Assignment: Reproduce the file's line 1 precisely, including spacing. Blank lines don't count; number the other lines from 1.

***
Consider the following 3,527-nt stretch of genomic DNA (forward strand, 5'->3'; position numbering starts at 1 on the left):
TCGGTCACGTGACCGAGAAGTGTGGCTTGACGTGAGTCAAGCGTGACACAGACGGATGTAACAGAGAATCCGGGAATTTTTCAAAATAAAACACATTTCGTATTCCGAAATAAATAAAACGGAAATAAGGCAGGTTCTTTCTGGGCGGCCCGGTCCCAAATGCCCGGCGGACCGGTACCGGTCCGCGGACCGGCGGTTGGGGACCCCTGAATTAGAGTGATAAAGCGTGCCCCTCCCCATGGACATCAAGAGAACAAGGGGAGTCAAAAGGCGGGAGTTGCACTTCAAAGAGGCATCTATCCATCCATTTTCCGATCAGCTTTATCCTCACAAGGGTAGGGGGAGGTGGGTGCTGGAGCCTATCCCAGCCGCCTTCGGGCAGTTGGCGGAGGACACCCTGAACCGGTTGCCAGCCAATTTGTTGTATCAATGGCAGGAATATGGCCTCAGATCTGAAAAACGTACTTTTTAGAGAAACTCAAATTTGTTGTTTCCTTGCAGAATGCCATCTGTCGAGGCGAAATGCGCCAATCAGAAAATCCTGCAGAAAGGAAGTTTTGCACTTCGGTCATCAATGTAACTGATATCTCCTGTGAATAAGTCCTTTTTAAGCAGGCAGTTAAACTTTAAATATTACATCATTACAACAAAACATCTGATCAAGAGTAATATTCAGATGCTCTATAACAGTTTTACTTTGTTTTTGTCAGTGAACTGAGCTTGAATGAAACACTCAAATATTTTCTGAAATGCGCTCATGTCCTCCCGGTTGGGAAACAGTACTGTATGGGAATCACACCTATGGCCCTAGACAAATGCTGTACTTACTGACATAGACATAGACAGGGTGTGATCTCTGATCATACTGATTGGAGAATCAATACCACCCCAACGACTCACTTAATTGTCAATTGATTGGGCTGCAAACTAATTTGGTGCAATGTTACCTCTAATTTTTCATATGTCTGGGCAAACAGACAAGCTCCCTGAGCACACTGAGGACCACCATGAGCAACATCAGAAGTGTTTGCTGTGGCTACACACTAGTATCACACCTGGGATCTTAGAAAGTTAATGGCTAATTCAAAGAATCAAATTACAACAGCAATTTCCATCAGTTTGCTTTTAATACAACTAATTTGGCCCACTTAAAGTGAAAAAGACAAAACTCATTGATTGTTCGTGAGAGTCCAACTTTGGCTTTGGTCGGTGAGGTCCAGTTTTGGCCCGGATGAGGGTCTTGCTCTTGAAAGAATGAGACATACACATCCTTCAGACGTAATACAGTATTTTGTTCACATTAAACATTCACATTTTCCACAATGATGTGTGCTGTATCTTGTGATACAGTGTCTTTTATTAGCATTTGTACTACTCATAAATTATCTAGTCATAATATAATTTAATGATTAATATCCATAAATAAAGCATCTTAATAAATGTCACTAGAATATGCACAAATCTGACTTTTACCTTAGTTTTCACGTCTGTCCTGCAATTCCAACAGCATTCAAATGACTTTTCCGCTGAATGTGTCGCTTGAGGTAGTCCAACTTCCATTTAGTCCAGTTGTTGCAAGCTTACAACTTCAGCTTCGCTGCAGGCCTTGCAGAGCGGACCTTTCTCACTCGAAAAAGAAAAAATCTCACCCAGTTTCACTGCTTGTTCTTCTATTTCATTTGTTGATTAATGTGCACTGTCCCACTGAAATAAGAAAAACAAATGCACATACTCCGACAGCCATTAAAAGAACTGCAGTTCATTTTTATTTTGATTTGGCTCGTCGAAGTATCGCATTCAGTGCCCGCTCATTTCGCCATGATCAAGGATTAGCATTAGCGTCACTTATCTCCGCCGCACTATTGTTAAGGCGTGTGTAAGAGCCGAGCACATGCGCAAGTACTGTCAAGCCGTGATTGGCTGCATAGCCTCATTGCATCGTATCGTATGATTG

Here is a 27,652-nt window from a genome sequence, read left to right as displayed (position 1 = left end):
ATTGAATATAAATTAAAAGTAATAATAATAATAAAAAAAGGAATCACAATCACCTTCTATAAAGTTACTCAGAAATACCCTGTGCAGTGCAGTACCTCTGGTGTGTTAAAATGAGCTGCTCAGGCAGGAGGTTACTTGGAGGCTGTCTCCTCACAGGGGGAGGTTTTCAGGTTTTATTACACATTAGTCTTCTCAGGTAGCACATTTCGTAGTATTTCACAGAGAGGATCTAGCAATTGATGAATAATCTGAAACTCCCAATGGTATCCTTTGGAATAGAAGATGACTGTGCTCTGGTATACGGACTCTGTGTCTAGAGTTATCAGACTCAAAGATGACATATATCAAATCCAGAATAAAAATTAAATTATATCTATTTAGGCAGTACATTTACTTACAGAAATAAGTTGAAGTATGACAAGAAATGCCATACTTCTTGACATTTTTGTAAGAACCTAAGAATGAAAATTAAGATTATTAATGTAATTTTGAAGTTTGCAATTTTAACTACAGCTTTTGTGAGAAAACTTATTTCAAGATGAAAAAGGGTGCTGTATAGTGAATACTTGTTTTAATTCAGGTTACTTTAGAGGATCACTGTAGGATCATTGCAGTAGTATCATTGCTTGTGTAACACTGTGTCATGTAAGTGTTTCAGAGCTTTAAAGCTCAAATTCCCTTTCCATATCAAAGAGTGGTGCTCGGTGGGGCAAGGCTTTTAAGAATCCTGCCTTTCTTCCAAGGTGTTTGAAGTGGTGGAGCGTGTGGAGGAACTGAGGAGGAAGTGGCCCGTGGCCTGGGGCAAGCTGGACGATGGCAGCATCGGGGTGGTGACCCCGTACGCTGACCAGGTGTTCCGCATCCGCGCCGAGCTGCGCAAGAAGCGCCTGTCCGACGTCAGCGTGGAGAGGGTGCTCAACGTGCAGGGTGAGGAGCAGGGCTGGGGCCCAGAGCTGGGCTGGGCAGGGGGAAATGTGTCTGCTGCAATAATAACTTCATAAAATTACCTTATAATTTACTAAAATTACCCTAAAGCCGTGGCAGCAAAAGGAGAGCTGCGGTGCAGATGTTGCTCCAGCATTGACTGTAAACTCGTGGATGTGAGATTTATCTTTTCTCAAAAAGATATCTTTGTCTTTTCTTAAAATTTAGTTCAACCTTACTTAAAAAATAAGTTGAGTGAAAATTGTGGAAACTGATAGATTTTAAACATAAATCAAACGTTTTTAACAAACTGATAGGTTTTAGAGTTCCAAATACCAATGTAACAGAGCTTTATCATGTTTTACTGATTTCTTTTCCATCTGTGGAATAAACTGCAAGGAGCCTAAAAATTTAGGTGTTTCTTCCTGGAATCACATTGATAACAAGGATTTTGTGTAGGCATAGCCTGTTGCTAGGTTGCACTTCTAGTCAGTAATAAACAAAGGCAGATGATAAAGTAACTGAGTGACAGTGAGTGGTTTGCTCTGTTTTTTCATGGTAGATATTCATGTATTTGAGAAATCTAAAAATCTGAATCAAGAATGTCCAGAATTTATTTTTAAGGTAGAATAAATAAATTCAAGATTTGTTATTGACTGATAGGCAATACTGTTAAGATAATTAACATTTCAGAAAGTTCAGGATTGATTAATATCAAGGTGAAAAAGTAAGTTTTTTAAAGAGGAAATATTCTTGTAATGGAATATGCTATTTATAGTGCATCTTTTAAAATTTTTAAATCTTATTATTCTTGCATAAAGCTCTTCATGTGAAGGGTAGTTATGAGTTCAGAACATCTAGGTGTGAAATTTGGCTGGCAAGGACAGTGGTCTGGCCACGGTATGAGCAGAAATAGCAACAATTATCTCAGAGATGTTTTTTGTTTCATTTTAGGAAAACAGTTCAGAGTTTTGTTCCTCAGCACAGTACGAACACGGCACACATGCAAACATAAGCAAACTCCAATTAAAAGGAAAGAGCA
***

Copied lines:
Consider the following 3,527-nt stretch of genomic DNA (forward strand, 5'->3'; position numbering starts at 1 on the left):